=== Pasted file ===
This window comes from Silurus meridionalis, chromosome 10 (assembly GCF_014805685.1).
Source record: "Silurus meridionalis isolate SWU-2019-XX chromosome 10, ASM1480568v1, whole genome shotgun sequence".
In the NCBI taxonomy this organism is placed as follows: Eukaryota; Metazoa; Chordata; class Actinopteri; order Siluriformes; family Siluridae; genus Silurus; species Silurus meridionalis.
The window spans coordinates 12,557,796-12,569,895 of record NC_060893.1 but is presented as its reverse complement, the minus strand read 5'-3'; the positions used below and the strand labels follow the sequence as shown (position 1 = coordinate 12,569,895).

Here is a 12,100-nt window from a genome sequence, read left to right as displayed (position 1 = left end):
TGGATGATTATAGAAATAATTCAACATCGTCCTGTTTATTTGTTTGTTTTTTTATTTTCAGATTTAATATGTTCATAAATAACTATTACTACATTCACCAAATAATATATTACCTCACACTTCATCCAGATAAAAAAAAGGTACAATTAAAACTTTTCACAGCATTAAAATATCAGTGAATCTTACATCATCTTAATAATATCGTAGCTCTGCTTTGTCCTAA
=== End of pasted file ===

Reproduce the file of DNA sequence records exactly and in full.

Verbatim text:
This window comes from Silurus meridionalis, chromosome 10 (assembly GCF_014805685.1).
Source record: "Silurus meridionalis isolate SWU-2019-XX chromosome 10, ASM1480568v1, whole genome shotgun sequence".
In the NCBI taxonomy this organism is placed as follows: Eukaryota; Metazoa; Chordata; class Actinopteri; order Siluriformes; family Siluridae; genus Silurus; species Silurus meridionalis.
The window spans coordinates 12,557,796-12,569,895 of record NC_060893.1 but is presented as its reverse complement, the minus strand read 5'-3'; the positions used below and the strand labels follow the sequence as shown (position 1 = coordinate 12,569,895).

Here is a 12,100-nt window from a genome sequence, read left to right as displayed (position 1 = left end):
TGGATGATTATAGAAATAATTCAACATCGTCCTGTTTATTTGTTTGTTTTTTTATTTTCAGATTTAATATGTTCATAAATAACTATTACTACATTCACCAAATAATATATTACCTCACACTTCATCCAGATAAAAAAAAGGTACAATTAAAACTTTTCACAGCATTAAAATATCAGTGAATCTTACATCATCTTAATAATATCGTAGCTCTGCTTTGTCCTAA